The Tale Behind the Australian Olympian with a Lacrosse Stick
Graham Reid, assistant coach of the Australian men's
field hockey team, uses a lacrosse stick to help the Australians
warm-up during the Olympic Games.
The photo popped up in my Facebook news feed yesterday morning thanks to a pair of likes from a Welsh friend and Turkiye Lakros. It was unmistakable – the cobalt blue field with hot pink sideline areas of Riverbank Arena, one of the venues for the 2012 Olympic Games in London. Also unmistakable: the man in the Australian warm-up gear was wielding a lacrosse stick, not a field hockey stick. Lacrosse! In the Olympics! Sort of! I shared it on Lacrosse Magazine's Facebook page and it's already been viewed by over 11,000 users.
So who is that mysterious would-be laxer, you ask? Hockey Australia, the national governing body of the sport, identified him as Graham Reid, assistant coach of the men’s national field hockey team. Reid played for Australia himself in the 1988 and 1992 Olympic Games, earning a silver medal in the latter. (The other man pictured is Paul Gaudoin, another assistant.)
The team uses the lacrosse stick to retrieve the balls and throw them back during warm-ups, according to Hockey Australia. They aren’t the only ones. Vivienne Parker-White, vice president of the Australian Lacrosse Association, got a few inquiries from hockey clubs in the Canberra area asking where they could buy lacrosse sticks for use in training.
“Using a lacrosse stick means they can propel the hockey ball faster and I gather more accurately during training sessions for goalies and particularly warm up sessions for the goalies. I'm told that a few of the international teams do this,” Parker-White said.
She added that Australian cricket teams have also used lacrosse sticks for training and warm-ups.
The photo of Reid was taken and posted to Facebook by Andrew Abbey, who is affiliated with the Welwyn Lacrosse Club. It's from the warm-ups before Australia's 6-0 rout of South Africa on July 30.
Abbey, 51, is from Hertforshire, a village just north of London. He got involved in the Welwyn Club when his son Ollie, now 17, started playing six years ago. The Abbeys have served as hosts for Lacrosse Development Officers, a club program that allows former NCAA lacrosse players to spend a year living and coaching in England.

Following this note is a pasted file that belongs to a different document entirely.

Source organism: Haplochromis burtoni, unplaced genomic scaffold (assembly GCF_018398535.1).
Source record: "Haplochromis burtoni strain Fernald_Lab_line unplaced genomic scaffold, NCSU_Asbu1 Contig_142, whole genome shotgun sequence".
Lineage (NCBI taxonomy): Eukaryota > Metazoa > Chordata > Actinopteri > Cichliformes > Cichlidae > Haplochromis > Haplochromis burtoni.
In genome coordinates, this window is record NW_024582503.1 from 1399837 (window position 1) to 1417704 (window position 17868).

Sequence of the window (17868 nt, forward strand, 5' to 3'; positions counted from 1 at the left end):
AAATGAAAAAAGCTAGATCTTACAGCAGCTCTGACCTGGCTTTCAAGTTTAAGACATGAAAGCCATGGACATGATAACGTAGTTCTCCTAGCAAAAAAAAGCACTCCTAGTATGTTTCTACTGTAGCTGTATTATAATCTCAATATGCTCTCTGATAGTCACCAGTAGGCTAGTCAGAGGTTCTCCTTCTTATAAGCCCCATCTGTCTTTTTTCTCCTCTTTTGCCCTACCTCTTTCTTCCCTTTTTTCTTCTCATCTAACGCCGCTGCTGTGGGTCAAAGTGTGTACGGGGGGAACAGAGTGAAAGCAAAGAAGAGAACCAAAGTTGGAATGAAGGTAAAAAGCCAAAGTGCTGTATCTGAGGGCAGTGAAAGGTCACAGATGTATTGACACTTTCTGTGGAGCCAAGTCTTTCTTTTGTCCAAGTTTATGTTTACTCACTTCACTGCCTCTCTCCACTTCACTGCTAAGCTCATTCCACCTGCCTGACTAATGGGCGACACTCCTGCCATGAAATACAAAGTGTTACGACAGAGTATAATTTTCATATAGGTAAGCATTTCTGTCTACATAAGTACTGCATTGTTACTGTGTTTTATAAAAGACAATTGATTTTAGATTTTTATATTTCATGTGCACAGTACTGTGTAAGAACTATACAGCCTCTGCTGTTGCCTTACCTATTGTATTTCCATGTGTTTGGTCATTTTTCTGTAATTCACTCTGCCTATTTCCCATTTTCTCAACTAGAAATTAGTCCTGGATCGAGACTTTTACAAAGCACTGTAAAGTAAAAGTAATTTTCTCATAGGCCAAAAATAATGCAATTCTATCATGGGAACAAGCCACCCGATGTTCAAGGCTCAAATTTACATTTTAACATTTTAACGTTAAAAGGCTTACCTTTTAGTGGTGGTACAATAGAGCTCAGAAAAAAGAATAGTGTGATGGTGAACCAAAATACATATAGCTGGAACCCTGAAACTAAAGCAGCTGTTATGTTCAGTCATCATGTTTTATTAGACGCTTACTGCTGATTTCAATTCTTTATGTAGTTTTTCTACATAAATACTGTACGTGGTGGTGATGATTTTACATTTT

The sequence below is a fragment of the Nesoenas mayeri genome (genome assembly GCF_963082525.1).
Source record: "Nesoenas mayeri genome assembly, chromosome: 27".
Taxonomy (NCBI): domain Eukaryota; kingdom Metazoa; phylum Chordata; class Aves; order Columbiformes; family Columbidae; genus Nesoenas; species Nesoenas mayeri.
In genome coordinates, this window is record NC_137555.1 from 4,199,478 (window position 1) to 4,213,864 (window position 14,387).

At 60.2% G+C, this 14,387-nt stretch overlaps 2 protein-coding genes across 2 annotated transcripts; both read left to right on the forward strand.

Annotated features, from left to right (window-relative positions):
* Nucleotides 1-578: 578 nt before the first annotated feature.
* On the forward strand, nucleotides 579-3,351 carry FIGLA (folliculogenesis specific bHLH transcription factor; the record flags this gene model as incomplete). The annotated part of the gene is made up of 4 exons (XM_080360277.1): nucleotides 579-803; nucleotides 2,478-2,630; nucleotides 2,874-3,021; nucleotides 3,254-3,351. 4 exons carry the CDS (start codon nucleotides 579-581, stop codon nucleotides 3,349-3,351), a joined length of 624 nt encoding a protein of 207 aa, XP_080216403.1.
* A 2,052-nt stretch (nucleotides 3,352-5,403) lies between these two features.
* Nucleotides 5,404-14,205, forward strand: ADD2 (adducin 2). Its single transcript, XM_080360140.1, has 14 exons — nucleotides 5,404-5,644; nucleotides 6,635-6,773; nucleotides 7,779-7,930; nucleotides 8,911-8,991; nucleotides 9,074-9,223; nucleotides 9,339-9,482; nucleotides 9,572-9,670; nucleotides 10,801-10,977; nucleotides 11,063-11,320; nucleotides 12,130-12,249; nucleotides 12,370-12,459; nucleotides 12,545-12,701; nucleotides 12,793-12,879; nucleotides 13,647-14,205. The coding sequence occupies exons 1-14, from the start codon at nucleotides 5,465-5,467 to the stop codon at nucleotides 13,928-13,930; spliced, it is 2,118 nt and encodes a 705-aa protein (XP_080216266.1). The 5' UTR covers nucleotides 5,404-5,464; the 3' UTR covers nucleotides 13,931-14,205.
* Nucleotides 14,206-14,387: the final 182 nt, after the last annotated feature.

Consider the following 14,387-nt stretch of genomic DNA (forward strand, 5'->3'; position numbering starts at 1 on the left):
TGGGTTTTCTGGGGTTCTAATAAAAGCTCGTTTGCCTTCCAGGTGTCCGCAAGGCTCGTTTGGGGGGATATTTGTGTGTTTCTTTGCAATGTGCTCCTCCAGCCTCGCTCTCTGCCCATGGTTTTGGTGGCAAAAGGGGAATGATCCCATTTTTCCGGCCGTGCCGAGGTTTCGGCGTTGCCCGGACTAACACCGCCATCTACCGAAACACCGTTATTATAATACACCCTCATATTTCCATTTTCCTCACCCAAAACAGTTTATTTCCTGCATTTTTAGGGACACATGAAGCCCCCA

Abbey and his family have made the London Games their summer vacation, with great results. Said Abbey: "The Games have been so much more than I could ever have dreamed of. In the UK we usually talk ourselves down and our press is probably the worst in the world for knocking all the good things about our great country. We we arrived at the Olympic Park, before the hockey, after coming through security you walk towards the main stadium, past the swim centre and water polo complex. As we walked along; it raised the hairs on the back on my neck and I had a lump in my throat, it was just the most amazing feeling seeing all the wonderful arenas waiting for the worlds best athletes to give their best after four years of hard, hard work. And best of all it was in our back yard and we had done it! So proud of all those involved in bring the Games to the UK...We all just love our sport, the BBC is running about 25 channels covering all the sports every day, you just don't know what to watch! The crowds have been amazing friendly, cheering every athlete from which ever country they're from, just having the time of their lives. This really is the experience of a lifetime."
Team Australia is currently ranked No. 1 in the world by the International Hockey Federation and is a gold medal hopeful in London. The Australians have medaled in each of the last five Olympic Games, but only won the gold once, in 2004. They won bronze in Beijing in 2008. They are 3-2 in London and are at the top of the Group A rankings. They will face Germany in the semifinals on August 9.